“Live every day like it’s your last.” We’ve all heard this quote before. We know that death is inevitable. Immortality has been sought but is not (yet) possible. The truth is, no matter what, you, me, everyone will one day leave this world. We just don’t know when. But if you received a call telling you that you had 24 hours left to live, how would you live it? This has been taken to the extreme in the book They Both Die at the End by Adam Silvera. (It’ll be referred to as TBDATE) The theme of They Both Die in the End is to live life to the fullest. To enjoy and cherish our lives and to fill it with extraordinary moments.
“To live is the rarest thing in the world. Most people exist, that is all.” –Oscar Wilde.
In order to live life to the fullest, you must make real moments, not fake ones. Deckers (people who are going to die) try to cram a lifetime’s full of memories into a mere 24 hours. Since the greatest memories always involve some risk, in TBDATE, there are organizations that allow deckers to experience, well, everything, through virtual reality and simulations. Deckers can complete their bucket list without fear of dying. There are 2 main organizations – Make-A-Wish and the Travel Arena. “- the gigantic screen listing all the regions you can visit, and the different kinds of tours available: Around the World in 80 Minutes, Miles of Wilds, Journey to the Center of the United States, and more” (Silvera, 281-282) It all sounds great, but the reaction? “Did you actually like that? No judgement except yes judgement.” (186) No matter how realistic the simulations are; it doesn’t compare to authentic experiences. Moreover, it just makes people realize and regret wasting time on artificial moments. And when you have less than 24 hours left to live, every second matters.
“Life has more meaning in the face of death.” –Robert Greene.
TBDATE is similar to When Breath Becomes Air by Paul Kalanithi (WBBA). WBBA is an autobiography that illustrates Paul’s journey from a final-year medical student to a stage IV cancer patient. He went through processes he had been through many times before – but from a different perspective. Everything Paul accomplished for suddenly vanishes, leaving him helpless. This is alike to TBDATE. A simple phone call turns a decker from a typical person to someone living with a time limit. Both suddenly realize just how fleeting life is, and they try to make the most out of it. Yes, the main character(s) in both books passed away. But they learned to live life to the fullest. After all, you never know when everything will change and, eventually, come to an end.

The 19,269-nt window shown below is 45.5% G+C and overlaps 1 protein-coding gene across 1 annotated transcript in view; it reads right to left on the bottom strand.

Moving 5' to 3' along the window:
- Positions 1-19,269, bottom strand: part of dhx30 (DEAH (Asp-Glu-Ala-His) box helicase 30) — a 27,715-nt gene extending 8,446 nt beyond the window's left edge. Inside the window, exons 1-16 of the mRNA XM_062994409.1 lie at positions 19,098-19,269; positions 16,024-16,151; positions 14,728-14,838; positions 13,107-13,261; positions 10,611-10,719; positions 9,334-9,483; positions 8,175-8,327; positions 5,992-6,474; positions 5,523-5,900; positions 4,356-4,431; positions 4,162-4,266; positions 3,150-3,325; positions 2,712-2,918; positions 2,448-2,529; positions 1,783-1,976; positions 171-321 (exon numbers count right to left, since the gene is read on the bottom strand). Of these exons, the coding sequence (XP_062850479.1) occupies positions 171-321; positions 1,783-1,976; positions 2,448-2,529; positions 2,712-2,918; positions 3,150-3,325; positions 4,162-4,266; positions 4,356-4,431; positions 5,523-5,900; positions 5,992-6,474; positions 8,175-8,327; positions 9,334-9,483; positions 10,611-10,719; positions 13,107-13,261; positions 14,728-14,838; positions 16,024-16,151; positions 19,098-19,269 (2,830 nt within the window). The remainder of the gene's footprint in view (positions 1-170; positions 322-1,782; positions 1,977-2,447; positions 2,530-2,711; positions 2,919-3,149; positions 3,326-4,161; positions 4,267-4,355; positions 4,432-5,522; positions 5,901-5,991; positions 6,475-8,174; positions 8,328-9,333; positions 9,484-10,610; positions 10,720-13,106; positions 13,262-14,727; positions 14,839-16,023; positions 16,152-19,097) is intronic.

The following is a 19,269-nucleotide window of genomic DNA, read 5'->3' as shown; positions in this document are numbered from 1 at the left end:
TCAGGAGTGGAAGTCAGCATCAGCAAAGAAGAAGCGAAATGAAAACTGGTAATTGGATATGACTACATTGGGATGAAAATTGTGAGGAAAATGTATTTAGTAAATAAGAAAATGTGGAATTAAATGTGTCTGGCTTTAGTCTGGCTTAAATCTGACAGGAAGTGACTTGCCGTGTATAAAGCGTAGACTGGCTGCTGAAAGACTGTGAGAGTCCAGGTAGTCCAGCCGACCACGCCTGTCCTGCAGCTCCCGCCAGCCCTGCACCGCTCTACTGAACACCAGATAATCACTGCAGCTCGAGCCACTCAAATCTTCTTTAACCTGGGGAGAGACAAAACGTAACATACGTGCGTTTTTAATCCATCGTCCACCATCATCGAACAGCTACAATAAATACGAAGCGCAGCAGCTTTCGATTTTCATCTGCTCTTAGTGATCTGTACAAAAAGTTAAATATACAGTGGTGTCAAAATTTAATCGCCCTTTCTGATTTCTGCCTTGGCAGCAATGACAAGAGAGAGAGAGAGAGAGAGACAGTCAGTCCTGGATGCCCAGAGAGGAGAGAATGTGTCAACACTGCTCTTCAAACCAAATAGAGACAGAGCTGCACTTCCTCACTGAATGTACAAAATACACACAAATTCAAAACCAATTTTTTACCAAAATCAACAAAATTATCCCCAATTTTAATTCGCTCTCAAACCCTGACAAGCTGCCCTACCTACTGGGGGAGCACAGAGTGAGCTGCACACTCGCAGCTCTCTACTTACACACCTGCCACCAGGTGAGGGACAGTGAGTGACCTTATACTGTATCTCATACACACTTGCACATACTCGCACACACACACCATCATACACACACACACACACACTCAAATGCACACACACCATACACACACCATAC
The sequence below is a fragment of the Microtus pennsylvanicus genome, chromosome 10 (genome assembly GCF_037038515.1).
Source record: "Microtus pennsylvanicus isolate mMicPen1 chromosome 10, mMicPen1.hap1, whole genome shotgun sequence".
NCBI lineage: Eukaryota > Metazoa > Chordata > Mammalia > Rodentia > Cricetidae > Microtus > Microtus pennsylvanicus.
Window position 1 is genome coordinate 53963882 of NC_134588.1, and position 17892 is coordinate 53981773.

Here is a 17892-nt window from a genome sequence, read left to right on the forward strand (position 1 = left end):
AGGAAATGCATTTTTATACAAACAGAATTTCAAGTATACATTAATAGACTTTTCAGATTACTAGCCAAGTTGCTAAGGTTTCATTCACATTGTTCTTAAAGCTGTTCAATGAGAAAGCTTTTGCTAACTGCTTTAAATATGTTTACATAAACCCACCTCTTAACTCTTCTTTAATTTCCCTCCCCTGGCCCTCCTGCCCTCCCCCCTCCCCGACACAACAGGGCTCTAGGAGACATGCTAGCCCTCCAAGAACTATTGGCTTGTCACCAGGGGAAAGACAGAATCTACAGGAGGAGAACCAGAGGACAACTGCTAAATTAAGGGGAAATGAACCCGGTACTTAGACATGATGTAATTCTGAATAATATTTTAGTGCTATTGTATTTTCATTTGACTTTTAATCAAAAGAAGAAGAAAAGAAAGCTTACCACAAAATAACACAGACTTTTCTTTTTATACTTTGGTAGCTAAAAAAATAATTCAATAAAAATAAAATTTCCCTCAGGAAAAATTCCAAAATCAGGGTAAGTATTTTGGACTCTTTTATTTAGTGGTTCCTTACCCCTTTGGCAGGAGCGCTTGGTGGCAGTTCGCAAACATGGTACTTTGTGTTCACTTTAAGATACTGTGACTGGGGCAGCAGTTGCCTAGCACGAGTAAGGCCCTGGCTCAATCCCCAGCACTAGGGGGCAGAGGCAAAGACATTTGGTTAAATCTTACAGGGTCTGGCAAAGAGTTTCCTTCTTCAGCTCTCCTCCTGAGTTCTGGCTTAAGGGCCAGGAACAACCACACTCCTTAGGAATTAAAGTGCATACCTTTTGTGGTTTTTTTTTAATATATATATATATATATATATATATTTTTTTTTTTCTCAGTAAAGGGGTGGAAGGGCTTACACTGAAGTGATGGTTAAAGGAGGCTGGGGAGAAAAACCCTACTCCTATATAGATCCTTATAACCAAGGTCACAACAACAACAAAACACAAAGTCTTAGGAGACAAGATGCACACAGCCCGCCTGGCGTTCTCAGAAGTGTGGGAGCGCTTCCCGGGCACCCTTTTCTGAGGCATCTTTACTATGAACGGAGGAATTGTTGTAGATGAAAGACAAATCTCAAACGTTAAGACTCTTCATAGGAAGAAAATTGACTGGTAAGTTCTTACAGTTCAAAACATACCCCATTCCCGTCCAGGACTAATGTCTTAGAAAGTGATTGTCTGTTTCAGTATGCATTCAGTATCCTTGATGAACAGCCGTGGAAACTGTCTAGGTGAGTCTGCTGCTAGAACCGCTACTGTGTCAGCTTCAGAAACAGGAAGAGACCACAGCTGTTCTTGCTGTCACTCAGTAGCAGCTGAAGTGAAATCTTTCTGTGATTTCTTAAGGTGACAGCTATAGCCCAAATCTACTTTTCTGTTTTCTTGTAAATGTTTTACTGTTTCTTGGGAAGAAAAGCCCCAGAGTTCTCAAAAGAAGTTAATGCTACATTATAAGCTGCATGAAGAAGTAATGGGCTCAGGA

“People living deeply have no fear of death.” –Anais Nin.
There’s a lesser and slightly irrelevant theme that I want to address. We’re all part of a big story where no one’s the main character. In TBDATE, we get a glimpse of different deckers or people related to the decker’s perspectives and stories. It also helps show the devastation and helplessness of deckers. Their concern for friends and family. The hate for the unfairness of… everything. The frustration and anguish of family and friends. The hope that maybe, just maybe, they’ll make it out. This adds a depth in the entire story and makes the reader cry even harder. Moreover, it confirms that everyone’s lives and stories entwine in some way. You’re the main character in your own story, but in someone else’s you’re nothing but an insignificant role. Most importantly, TBDATE illustrates that no matter who you are, your story is important.
“The fear of death follows from the fear of life. A man who lives fully is prepared to die at any time.” –Mark Twain.
To conclude – The theme of They Both Die at the End is to live life to the fullest. Death isn’t the opposite of life. It’s a part of it. But death shouldn’t cause us to live in terror, but rather remind us to live our lives to the fullest. Life’s too brief to waste. But if you have to waste your time, waste it on amazing things.